Objectives: To describe characteristics and trends for emergency department visits related to medication nonadherence and to identify associations between patient characteristics and emergency department visits related to medication nonadherence.
Design: Retrospective cross-sectional study.
Setting: National Hospital Ambulatory Medical Care Survey (NHAMCS) from 2005 to 2007.
Patients: Patients who had an emergency department visit for medication nonadherence.
Intervention: NHAMCS data were weighted to yield national estimates of emergency department visits related to medication nonadherence. Descriptive frequencies were calculated for visits related and unrelated to medication adherence. A binary logistic regression model was used to identify covariates for nonadherence.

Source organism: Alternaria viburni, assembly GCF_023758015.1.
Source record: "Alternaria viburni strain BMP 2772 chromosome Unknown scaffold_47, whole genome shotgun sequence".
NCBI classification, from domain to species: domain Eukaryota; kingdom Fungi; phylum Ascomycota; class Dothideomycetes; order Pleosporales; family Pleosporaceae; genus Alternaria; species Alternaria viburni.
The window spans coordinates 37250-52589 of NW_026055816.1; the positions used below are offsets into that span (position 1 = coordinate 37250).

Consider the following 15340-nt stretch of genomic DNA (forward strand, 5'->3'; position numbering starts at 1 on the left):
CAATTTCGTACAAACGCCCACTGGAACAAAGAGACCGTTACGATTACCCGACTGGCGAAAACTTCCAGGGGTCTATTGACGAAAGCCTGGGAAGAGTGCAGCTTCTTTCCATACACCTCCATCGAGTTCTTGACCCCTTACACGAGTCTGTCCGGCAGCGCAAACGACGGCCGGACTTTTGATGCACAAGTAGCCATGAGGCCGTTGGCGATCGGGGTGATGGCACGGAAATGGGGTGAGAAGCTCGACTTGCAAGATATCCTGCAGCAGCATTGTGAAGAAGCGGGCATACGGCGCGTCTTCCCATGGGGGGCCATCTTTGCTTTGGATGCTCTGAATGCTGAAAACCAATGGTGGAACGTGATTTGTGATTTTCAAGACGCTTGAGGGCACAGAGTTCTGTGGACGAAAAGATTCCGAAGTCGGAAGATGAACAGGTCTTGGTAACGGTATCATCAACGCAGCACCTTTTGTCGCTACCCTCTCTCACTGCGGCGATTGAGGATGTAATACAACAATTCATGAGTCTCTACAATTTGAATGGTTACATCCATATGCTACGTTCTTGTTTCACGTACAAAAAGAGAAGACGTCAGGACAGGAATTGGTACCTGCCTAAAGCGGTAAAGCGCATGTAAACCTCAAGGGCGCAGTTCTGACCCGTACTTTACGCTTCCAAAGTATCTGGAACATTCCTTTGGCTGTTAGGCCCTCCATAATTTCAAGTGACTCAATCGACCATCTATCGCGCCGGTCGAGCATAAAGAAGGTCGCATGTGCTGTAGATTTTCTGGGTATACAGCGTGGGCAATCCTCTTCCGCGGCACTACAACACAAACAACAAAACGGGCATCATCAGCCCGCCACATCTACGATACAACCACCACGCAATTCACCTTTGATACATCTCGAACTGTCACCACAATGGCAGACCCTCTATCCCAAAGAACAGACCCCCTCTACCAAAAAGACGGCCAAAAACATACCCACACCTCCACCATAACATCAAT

Main outcome measures: National estimates of emergency department visits related to medication nonadherence.
Results: An estimated 456,209 ± 68,940 (mean ± SD) nonadherence-related visits occurred. Of visits related to nonadherence, 29% resulted from mental health disorders. Significant covariates of nonadherence-related visits included age, payment source, and primary diagnosis. Visits for patients with mental illness (odds ratio 22.74 [95% CI 14.68-34.20]), type 2 diabetes (15.80 [5.20-48.06]), nondependent abuse of drugs (11.85 [3.83-36.65]), or essential hypertension (11.06 [3.99-30.61]) were significantly associated with the probability that an emergency department visit was related to nonadherence. More than 20% of emergency department visits related to medication nonadherence resulted in hospital admission, whereas only 12.7% of visits unrelated to nonadherence resulted in hospital admission ( P < 0.0001).
Conclusion: Medication nonadherence is an important problem. Targeting patients at high risk for nonadherence, especially patients with mental illness, may improve medication adherence and prevent future emergency department visits.